Western Manitoba town hiring recruiter to find two doctors willing to work there Travelling MDs, international medical graduates have filled vacancies at local health centre, ER for nearly a year, mayor says
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A Manitoba small town desperate to bring doctors to the rural community is reaching into its coffers to hire a private recruitment firm to perform a job intended for the regional health authority.
Municipality of Killarney-Turtle Mountain Mayor Janice Smith said the local council is prepared to cut a cheque to the recruiter who successfully finds two physicians willing to work in the community 240 kilometres southwest of Winnipeg.
Since last spring, the Killarney health centre and emergency department has been short at least two doctors, with the Prairie Mountain Health Region filling vacancies by using locums (travelling physicians) and international medical graduates.
“Is it a municipality’s responsibility? Probably not, but Killarney-Turtle Mountain feels that it is,” Smith said.
A request for proposals issued by the municipality to find a firm closes Monday.
“It is our responsibility as a municipality to take care of our constituents,” she said. “As a council, we all felt strongly that if we could try something to help, we were going to try it.”
Physician recruitment is normally the jurisdiction of regional health authorities. However, rural communities have pitched in on recruitment efforts in the past. The Association of Manitoba Municipalities estimates 95 per cent of its members are directing financial resources toward health human resources.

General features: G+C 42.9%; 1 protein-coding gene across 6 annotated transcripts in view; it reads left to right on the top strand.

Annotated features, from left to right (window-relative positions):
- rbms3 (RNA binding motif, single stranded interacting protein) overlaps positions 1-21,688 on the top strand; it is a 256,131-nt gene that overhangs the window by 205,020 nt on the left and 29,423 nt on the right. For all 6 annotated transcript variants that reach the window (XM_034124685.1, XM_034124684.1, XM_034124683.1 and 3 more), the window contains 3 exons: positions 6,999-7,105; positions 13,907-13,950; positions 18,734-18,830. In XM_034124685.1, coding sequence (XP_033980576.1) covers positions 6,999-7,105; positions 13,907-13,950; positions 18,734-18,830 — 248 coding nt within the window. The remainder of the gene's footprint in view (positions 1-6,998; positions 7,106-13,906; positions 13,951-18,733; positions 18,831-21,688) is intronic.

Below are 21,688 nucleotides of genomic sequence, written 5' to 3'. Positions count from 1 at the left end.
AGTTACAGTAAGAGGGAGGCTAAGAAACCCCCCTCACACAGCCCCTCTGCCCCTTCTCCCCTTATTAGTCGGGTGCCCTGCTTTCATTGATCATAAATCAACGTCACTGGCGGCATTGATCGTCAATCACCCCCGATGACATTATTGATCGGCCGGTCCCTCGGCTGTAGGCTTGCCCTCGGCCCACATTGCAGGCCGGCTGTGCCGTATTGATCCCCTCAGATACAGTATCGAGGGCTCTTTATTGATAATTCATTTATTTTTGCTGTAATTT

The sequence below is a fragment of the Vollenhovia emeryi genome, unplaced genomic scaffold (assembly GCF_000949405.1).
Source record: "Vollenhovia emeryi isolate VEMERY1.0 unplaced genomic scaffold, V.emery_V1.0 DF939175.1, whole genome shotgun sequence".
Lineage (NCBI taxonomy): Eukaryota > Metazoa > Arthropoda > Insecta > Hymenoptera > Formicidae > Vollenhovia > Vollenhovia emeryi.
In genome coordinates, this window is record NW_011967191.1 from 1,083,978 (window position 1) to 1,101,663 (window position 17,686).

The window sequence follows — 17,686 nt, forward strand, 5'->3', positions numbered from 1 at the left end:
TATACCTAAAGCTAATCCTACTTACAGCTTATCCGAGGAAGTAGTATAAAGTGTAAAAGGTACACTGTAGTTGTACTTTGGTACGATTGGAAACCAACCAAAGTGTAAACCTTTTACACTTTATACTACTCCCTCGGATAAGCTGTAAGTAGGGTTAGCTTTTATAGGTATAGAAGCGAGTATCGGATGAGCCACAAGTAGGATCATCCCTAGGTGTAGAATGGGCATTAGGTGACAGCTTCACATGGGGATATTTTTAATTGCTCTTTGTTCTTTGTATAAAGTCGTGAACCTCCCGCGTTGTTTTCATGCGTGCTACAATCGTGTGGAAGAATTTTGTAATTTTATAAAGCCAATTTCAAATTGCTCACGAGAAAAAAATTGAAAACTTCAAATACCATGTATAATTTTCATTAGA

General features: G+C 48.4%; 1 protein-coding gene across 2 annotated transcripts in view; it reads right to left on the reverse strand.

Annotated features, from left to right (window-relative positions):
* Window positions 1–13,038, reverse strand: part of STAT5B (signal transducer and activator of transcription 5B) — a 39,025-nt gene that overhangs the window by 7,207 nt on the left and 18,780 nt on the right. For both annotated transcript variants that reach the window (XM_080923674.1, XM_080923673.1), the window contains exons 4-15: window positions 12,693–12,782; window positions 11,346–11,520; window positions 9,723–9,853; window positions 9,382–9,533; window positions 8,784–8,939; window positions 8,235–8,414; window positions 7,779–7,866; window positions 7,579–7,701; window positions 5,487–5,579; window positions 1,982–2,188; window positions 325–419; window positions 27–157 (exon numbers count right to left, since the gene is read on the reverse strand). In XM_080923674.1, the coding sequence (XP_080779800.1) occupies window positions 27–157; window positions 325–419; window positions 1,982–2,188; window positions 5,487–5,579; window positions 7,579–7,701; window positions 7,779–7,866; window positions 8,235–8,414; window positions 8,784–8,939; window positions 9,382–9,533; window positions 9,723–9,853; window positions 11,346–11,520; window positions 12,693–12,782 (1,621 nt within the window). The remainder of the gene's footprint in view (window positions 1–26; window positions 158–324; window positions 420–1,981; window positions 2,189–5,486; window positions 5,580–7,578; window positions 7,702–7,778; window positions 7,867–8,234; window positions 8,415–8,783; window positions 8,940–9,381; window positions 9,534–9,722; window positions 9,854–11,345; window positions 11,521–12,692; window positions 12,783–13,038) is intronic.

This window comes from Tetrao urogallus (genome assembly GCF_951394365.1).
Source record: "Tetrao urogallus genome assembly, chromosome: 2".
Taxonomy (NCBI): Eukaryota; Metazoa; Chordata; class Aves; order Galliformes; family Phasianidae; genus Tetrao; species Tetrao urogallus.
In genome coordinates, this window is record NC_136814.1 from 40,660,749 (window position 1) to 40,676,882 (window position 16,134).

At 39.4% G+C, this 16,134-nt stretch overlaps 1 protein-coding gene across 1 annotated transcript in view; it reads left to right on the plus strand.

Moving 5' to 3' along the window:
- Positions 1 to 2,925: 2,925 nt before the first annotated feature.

Smith said the municipality hired a recruitment firm to help out in 2016 and it found two doctors for the community at a cost of $240,000; the health region covered about half of the tab, she said.
Addressing the shortage is an urgent matter, Smith said, noting the increased workload is stressful for the remaining physicians, who have seen their patient lists grow.
“We worry about the doctors that are there,” she said. “Nobody wants to have an overworked doctor.”
The local council is working collaboratively with Prairie Mountain Health, she said, noting the regional authority has also faced challenges in its own recruitment efforts.
Manitoba has one of the smallest complements family doctors, per capita, in Canada; in Prairie Mountain Health, there are just 149 doctors per 100,000 residents.
“It is our responsibility as a municipality to take care of our constituents. As a council, we all felt strongly that if we could try something to help, we were going to try it.”–Killarney-Turtle Mountain Mayor Janice Smith
“We are losing doctors in droves to other areas of the country, to other areas of the world, and rural medicine isn’t looking as enticing as it probably once did at one point,” Smith said.
Ideally, the targeted recruitment program will find candidates who are the “proper fit” — meaning doctors who want a rural lifestyle, she added. It’s not known what it will cost the municipality.
A spokesman for Prairie Mountain Health said an interview could not be accommodated Thursday. Instead, the RHA provided a statement from chief executive officer Brian Schoonbaert.
The region supports Killarney’s recruitment initiative amid a national physician shortage, Schoonbaert said, adding PMH is constantly recruiting to address vacancies and there are ongoing recruitment and retention initiatives.